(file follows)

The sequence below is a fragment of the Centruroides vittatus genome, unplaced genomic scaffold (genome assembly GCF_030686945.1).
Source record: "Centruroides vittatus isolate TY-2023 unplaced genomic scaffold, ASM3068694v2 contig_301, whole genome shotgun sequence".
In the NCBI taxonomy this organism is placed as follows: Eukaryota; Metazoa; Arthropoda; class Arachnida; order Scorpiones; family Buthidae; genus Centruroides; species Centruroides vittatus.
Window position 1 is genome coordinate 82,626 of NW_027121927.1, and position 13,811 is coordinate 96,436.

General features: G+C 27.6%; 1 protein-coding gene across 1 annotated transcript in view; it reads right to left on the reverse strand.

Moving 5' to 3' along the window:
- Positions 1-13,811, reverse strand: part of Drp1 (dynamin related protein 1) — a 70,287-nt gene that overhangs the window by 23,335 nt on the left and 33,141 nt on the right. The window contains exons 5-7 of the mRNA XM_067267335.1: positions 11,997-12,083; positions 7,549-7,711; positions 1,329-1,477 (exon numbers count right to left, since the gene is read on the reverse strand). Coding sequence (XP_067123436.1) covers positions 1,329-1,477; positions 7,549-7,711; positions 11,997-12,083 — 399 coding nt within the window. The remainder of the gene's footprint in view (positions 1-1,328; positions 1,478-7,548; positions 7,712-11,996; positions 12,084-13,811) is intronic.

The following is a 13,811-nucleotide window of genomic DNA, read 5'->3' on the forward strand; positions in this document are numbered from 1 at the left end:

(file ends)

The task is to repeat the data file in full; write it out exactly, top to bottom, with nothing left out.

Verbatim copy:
The sequence below is a fragment of the Centruroides vittatus genome, unplaced genomic scaffold (genome assembly GCF_030686945.1).
Source record: "Centruroides vittatus isolate TY-2023 unplaced genomic scaffold, ASM3068694v2 contig_301, whole genome shotgun sequence".
In the NCBI taxonomy this organism is placed as follows: Eukaryota; Metazoa; Arthropoda; class Arachnida; order Scorpiones; family Buthidae; genus Centruroides; species Centruroides vittatus.
Window position 1 is genome coordinate 82,626 of NW_027121927.1, and position 13,811 is coordinate 96,436.

General features: G+C 27.6%; 1 protein-coding gene across 1 annotated transcript in view; it reads right to left on the reverse strand.

Moving 5' to 3' along the window:
- Positions 1-13,811, reverse strand: part of Drp1 (dynamin related protein 1) — a 70,287-nt gene that overhangs the window by 23,335 nt on the left and 33,141 nt on the right. The window contains exons 5-7 of the mRNA XM_067267335.1: positions 11,997-12,083; positions 7,549-7,711; positions 1,329-1,477 (exon numbers count right to left, since the gene is read on the reverse strand). Coding sequence (XP_067123436.1) covers positions 1,329-1,477; positions 7,549-7,711; positions 11,997-12,083 — 399 coding nt within the window. The remainder of the gene's footprint in view (positions 1-1,328; positions 1,478-7,548; positions 7,712-11,996; positions 12,084-13,811) is intronic.

The following is a 13,811-nucleotide window of genomic DNA, read 5'->3' on the forward strand; positions in this document are numbered from 1 at the left end: